Once in the blue moon we hear about one of the thirty Ferrari FXXs: one recently got sold, one got stuffed into a wall, and another was on TopGear driven by someone who retired but didn’t, claiming to be someone he wasn’t. The truly lucky ones get to see an FXX in person, and if you see one being properly driven on the track, by all means buy a lottery ticket. Imagine my surprise when on the same day I received two emails from two different people, about two different FXXs spotted in North America on the same day.
The Ferrari FXX was a research and development project put on by Ferrari from 2005 to 2009. Where the project brilliantly differed from all other R&D projects was that the development vehicles were leased to a group of hand-picked Ferrari owners for a ridiculous amount of money. The manufacturer would retain the cars but transport them to scheduled track events around the world where the cars would be driven by the testers/owners and the data would be collected.
Over time, the collected data led to a $300,000 Evoluzione package. To get this package installed, each FXX would need to make a trip back to the factory. There, the V12 engine got a bump in power from 800 to 860-horsepower (at 9500rpm!), shift times were reduced from 80ms to 60ms, new gear ratios, new traction control system, two extra rear-view cameras installed, and aerodynamics reworked. All this lead to reduction of laps times around the factory’s famous Fiorano circuit by two seconds to 1:16.
At the end of this project, for the lack of better terms, the FXXs were available for purchase by their testers. However, they were not built to a race spec nor were the FXXs street legal, making them one helluva pricey track day car. Decades from now random FXXs will come up for sale at an auction, probably at ten times their current value.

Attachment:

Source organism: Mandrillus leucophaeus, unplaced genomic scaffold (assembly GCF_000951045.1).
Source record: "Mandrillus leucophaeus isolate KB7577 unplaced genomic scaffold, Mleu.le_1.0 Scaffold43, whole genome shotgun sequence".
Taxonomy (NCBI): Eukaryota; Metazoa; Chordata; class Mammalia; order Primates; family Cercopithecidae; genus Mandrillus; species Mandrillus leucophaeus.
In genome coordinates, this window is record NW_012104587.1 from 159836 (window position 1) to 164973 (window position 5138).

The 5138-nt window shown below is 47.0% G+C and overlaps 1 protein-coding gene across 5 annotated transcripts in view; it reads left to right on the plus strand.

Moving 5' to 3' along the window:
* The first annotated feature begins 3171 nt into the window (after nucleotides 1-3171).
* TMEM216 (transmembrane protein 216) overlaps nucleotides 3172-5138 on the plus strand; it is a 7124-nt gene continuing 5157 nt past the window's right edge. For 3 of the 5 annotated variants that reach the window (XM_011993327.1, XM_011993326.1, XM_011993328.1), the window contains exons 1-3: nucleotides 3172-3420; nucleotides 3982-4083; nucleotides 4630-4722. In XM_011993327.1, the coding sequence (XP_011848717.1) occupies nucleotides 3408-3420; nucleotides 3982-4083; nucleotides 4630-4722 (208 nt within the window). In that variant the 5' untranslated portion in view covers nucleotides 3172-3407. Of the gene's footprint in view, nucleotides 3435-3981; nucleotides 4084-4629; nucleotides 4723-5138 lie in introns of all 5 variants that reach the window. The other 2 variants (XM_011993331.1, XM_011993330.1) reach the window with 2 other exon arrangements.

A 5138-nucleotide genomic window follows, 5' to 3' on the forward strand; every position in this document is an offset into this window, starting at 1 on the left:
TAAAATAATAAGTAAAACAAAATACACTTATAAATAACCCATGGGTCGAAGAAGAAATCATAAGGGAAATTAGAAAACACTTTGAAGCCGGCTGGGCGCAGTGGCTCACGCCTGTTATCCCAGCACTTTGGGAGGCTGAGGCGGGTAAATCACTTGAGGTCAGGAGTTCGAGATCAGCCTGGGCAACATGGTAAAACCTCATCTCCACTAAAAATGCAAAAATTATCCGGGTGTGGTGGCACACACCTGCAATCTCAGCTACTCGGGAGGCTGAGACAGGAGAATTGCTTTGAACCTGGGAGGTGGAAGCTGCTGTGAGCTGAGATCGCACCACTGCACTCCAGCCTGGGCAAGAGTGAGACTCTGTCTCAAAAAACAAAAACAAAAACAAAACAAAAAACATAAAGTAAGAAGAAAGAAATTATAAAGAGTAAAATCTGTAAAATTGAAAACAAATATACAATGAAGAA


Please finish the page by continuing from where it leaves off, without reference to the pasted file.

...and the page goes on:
The first email was from my friend Mike, whose friend attended an exotic car display benefiting The Michael Fux Foundation, in Red Bank, New Jersey. There was a white FXX, numbered one, which has undergone the Evoluzione treatment. The car belongs to Michael Fux who, not surprisingly, has an extensive collection of cars which includes a Bugatti Veyron, Maserati MC 12, and an Enzo, among other lesser vehicles such as an SLR and random Rolls Royces and Aston Martins.
The proceeds from the event, which included a number of other exotic cars, went to Children’s Cancer Caring Center Inc., which provides volunteer cancer treatment to children whose families are without health insurance. The other recipient of donations was Operation Smile which provides free surgeries to repair cleft lip, cleft palate, and other facial deformities for children around the globe.
The second email came from Christo Tinkov, an auto-cross and track junkie from my local chapter of BMWCCA. Christo, a regular contributor to the chapter magazine has recently launched One Hot Lap, a website deals with stuff that adrenaline seeking track junkies deal with, and other car-related stuff too. Make sure to check it out.
Christo was at Circuit Mont-Tremblant for a weekend track event where he spotted a red FXX number six. This FXX also underwent the Evoluzione treatment. Being who he is, Christo’s pictures focused on the details which would draw the attention of every carguy – the roll-cage, interior, vents, cameras, tire pressure and even lug-nut torque spec. Check out all the pictures at One Hot Lap.
In the process of one weekend we have seen a red and a white FXX. I know that there are also yellow, blue, and silver FXXs, at least one of each. Then there is the TopGear-famous black without stripes FXX, which was presented to Michael Schumacher (is that his F1 car next to the white FXX?) when he retired from Ferrari. If you see an FXX, make sure to take some pictures. The easiest way to distinguish the Evoluzione models is by their black wheels, whereas the non-Evoluzione have silver wheels. From what I have seen the numbers on the cars do not correspond to the production number.